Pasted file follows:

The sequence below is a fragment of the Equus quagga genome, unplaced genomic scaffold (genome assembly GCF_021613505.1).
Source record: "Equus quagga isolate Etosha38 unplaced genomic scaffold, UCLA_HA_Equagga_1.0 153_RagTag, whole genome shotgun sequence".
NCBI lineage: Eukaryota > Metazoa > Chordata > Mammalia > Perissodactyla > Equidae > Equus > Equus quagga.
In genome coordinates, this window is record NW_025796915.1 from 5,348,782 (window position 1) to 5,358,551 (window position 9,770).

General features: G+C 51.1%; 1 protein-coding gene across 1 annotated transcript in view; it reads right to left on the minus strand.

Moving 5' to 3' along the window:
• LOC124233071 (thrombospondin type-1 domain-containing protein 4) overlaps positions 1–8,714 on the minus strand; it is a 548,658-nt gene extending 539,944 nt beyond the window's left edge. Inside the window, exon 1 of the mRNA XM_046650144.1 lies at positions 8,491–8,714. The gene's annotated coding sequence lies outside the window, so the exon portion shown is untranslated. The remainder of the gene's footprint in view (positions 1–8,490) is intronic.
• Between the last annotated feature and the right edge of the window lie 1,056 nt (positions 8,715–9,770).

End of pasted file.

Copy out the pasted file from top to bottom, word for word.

The sequence below is a fragment of the Equus quagga genome, unplaced genomic scaffold (genome assembly GCF_021613505.1).
Source record: "Equus quagga isolate Etosha38 unplaced genomic scaffold, UCLA_HA_Equagga_1.0 153_RagTag, whole genome shotgun sequence".
NCBI lineage: Eukaryota > Metazoa > Chordata > Mammalia > Perissodactyla > Equidae > Equus > Equus quagga.
In genome coordinates, this window is record NW_025796915.1 from 5,348,782 (window position 1) to 5,358,551 (window position 9,770).

General features: G+C 51.1%; 1 protein-coding gene across 1 annotated transcript in view; it reads right to left on the minus strand.

Moving 5' to 3' along the window:
• LOC124233071 (thrombospondin type-1 domain-containing protein 4) overlaps positions 1–8,714 on the minus strand; it is a 548,658-nt gene extending 539,944 nt beyond the window's left edge. Inside the window, exon 1 of the mRNA XM_046650144.1 lies at positions 8,491–8,714. The gene's annotated coding sequence lies outside the window, so the exon portion shown is untranslated. The remainder of the gene's footprint in view (positions 1–8,490) is intronic.
• Between the last annotated feature and the right edge of the window lie 1,056 nt (positions 8,715–9,770).